Recycling and Management Plans

During the schools half term, The Abernethy Trust – Ardeonaig centre hosted another residential week for Duke of Edinburgh Gold participants.   With Community Greenspace having a never ending management of beech trees in the Birks of Aberfeldy it was good to host this group for a day in far from ideal conditions! In their own words find out more about their day and how the beech was recycled….

Conservation Volunteering at the Birks of Aberfeldy

During our day at the Birks, we spent the majority of the time removing non-native species such as beech. It was interesting to learn about the impact the beeches were having on the other trees in the area; the beech is invasive and outcompetes with native species for light and soil nutrients. Therefore, it was important to remove them. We did this using a variety of tools. Our favourite tool was, of course, the ‘tree popper’, as there was a sense of satisfaction in removing the whole tree – root and all. Moreover, we were able to conserve the beech as part of our John Muir Award. We took the removed beech back to the centre at Ardeonaig and replanted them to make a hedge. This was gratifying as we felt we were making use of the beech’s ability to grow quickly in a hedge. Additionally, it allowed us to see how recycling is important in order to live a sustainable life. That day, we also planted willow and de-weeded the willow wigwam. Indeed, this was deeply satisfying as we were able to make a wild and slightly overgrown area tidy and more controlled. Despite the blizzard and the acrimonious winds, we thoroughly enjoyed the conservation.

Leo, Abbie, Sarah, Tom, Tom, Tammy, Calum, Megan & Amo

Abernethy Ardeonaig DofE Gold Residential (Environment & Conservation) Team

February 2018

 

 

Partnership Working in their words – Rannoch Path Group

As a Ranger it is easy to sell the benefits of volunteering but not often do we hear what the participants have to say.  The Ranger from Highland Perthshire worked with two different groups from Abernethy Ardeonaig Duke of Edinburgh (DofE) residents and the Rannoch Path Group.  As part of their experience to gain the John Muir Award participants were asked to write a few words of their experience…

Week 1

As part of our DofE Gold Residential, we undertook two days of conservation volunteering with Annie from the Rannoch Path Group and Jeannie, the PKC Community Greenspace Ranger. On the first day, we met at the Lassintulloch forest entrance and set off on the path to MacGregor’s Cave.

There was a lot of bracken growing at the sides, so we used bracken bashers to bruise the stems, which weakens the bracken if repeated over a number of years. We also used loppers to cut back some vegetation which was a trip hazard, as well as some overhanging branches by the stepping stones over the burn.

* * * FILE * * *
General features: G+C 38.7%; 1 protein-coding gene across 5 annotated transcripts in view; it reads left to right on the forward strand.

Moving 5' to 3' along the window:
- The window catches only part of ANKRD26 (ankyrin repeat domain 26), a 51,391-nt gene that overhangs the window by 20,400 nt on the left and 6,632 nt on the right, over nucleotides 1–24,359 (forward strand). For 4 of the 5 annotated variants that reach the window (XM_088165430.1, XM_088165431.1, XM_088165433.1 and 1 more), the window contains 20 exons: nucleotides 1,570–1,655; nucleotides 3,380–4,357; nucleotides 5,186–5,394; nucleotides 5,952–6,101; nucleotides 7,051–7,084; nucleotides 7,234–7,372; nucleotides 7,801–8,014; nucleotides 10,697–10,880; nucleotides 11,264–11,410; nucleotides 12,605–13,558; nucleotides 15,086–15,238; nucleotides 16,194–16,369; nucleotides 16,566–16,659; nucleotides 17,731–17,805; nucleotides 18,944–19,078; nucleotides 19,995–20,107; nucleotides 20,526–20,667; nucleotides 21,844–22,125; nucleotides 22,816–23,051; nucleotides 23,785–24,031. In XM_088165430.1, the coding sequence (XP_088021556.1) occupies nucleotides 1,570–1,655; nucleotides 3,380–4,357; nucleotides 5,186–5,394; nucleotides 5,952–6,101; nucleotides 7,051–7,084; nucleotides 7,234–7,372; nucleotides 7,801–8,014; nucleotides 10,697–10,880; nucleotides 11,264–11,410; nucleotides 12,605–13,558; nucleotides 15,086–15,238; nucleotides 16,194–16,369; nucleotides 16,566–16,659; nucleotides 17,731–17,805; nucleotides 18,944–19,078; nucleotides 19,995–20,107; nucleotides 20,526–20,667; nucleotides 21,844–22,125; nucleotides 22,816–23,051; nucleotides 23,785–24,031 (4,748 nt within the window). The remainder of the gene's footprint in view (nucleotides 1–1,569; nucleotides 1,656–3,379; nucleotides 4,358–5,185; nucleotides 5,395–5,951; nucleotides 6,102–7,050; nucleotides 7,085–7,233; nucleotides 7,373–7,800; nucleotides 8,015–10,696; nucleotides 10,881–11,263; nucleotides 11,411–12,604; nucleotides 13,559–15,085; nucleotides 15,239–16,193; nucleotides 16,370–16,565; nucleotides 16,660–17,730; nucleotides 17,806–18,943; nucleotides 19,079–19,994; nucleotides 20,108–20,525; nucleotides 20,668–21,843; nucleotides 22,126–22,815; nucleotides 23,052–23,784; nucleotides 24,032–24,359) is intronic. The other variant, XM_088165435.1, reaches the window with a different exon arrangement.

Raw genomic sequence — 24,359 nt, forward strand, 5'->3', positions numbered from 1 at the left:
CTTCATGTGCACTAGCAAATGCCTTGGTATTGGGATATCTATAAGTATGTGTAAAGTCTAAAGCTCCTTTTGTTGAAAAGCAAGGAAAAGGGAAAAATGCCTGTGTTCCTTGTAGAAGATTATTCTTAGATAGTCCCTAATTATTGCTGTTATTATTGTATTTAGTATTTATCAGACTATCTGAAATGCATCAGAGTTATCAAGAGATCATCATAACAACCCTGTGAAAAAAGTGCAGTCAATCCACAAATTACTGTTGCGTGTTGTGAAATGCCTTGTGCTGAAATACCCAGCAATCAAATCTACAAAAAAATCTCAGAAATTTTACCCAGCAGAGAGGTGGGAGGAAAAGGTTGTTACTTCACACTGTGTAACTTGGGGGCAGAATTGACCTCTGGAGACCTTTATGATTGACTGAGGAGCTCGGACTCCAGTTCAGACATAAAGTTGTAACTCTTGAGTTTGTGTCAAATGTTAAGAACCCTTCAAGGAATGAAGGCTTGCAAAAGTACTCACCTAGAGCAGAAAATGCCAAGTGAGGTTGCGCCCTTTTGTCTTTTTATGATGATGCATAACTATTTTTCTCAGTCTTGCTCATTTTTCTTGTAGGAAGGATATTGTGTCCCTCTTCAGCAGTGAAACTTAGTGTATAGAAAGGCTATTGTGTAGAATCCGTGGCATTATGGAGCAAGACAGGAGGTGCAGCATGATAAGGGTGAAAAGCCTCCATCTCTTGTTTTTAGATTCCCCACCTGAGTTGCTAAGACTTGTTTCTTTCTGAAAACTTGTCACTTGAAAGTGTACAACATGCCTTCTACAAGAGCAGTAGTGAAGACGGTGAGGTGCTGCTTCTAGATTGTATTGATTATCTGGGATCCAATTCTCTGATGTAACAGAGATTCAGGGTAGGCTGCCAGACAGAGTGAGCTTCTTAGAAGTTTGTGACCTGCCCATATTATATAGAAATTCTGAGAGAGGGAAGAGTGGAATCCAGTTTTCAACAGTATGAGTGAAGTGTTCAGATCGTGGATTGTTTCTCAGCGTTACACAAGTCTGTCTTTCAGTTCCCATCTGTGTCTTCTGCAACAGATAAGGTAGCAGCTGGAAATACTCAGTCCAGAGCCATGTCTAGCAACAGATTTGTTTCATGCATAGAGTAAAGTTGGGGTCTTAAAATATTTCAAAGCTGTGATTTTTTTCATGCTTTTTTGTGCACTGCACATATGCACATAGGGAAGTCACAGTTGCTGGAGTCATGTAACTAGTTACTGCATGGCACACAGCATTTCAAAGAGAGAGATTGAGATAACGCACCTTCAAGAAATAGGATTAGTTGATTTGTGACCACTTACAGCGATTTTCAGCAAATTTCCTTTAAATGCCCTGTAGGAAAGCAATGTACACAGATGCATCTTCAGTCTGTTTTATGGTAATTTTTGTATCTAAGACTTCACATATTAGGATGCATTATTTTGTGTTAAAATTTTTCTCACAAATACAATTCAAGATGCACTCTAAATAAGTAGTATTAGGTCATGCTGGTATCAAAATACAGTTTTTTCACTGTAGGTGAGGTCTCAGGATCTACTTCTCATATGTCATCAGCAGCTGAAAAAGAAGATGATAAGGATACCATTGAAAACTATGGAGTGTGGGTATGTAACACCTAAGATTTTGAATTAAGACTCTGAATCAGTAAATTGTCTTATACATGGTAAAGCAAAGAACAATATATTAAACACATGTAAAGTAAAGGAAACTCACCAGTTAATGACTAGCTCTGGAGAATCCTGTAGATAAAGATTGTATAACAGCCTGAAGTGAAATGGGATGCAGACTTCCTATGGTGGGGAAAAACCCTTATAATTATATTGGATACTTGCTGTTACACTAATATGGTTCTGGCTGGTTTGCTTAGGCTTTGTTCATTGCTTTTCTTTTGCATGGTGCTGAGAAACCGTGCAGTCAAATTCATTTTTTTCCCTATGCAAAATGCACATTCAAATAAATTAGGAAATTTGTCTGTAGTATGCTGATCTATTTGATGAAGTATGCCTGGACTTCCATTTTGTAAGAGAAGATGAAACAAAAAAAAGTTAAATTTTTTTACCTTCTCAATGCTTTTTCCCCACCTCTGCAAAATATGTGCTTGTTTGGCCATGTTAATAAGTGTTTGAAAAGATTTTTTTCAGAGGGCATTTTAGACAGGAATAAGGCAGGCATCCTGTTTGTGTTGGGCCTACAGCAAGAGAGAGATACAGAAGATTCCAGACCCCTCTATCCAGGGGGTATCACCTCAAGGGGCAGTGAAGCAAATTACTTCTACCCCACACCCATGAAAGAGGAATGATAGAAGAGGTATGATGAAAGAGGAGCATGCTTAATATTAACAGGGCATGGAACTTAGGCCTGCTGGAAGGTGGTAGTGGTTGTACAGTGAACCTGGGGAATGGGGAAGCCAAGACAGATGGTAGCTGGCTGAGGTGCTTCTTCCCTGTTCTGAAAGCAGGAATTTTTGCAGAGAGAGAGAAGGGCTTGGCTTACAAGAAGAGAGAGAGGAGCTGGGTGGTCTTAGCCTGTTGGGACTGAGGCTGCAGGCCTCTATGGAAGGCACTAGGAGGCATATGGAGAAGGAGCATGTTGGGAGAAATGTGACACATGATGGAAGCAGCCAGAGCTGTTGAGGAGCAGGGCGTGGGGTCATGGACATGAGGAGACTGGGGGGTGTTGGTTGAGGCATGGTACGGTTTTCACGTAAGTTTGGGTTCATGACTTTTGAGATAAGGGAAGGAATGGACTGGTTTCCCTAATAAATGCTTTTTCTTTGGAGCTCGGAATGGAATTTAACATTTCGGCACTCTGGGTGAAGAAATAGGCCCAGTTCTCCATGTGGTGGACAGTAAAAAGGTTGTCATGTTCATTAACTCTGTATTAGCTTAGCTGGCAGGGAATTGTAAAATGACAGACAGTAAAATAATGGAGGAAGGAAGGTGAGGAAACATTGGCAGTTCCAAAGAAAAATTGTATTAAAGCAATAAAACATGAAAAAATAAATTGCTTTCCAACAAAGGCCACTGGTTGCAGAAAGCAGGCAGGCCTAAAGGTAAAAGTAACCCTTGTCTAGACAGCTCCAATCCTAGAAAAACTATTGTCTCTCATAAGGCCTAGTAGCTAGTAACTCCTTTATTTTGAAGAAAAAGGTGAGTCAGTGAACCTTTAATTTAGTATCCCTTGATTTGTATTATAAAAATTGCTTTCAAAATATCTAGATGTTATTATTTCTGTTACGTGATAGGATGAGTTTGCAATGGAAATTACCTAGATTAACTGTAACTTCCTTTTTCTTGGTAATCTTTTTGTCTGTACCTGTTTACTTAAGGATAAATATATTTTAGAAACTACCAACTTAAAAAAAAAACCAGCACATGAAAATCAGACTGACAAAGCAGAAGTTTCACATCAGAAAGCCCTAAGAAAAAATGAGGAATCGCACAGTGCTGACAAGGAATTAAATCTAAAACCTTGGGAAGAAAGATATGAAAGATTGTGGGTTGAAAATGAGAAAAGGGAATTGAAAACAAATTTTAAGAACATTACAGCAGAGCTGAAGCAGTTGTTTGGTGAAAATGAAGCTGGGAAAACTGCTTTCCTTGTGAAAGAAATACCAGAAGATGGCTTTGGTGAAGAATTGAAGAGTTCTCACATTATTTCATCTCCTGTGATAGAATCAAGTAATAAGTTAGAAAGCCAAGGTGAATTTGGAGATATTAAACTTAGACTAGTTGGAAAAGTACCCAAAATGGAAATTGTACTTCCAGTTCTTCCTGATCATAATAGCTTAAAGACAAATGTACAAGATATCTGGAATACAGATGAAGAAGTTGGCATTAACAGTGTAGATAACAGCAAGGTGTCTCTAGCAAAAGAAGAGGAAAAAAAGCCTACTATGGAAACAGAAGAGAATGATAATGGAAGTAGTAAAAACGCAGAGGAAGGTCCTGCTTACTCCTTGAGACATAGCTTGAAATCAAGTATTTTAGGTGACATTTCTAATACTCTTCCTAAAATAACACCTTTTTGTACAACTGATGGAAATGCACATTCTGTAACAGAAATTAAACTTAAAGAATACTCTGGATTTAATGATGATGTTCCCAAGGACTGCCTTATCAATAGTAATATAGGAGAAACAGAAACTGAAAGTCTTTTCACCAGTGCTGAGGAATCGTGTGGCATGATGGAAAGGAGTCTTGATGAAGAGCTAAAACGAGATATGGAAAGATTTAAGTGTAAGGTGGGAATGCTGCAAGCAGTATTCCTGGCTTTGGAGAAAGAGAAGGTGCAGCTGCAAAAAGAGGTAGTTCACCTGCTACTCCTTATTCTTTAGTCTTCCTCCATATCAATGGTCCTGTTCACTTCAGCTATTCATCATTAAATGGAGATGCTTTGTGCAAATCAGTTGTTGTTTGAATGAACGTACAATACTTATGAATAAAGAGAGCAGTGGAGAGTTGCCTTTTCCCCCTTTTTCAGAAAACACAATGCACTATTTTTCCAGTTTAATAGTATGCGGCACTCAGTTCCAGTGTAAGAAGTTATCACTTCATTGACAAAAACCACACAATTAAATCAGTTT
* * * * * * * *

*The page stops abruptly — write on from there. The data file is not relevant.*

On the second day we cleared the Hillside Path in Kinloch Rannoch, again using bracken bashers and loppers. We also used bow saws to cut back some fallen trees which were across the path, and a scythe for the long grass. We loved using the tools!

The paths are in a beautiful area, and we hope that people will be able to use them walking side by side rather than just in single file.

Andrew, Guy, Michael and Will

Week 2

When we signed up to an Environment & Conservation Residential, I don’t think any of us pictured the following scene: standing in the pouring rain beside a raging (but still beautiful) waterfall. Yet we were there, and we were enjoying it to boot!

Maybe it was down to the company – the group of us who had not met before this week, and since had become the best of friends. Maybe it was down to the instruction – Jeannie, Annie and the Abernethy Team had created an incredible environment in which to work. Yet I suspect it was both of these and more.

The work we were doing felt meaningful. We began by widening a path, then lopping trees, bashing bracken, digging ditches, scooping bark and, in the end, improving the views. Of course, none of this could have been done without a set of awesome (yet dangerous) tools that kept us on our toes!

All was rounded off with a few great surprises – a walker who left a goody-bag for us as thanks for our work greatly boosted morale, the use of a Kelly Kettle for a welcome cuppa and toasted marshmallows created a community atmosphere, and the chance to meet some amazing volunteers made the experience truly excellent, despite the Scottish weather.

James & Ben, on behalf of the rest of the team: Dion, Gianna, Rachel, Kate, Meaghan, Chloe, Bethan, Cecilia & Sophie

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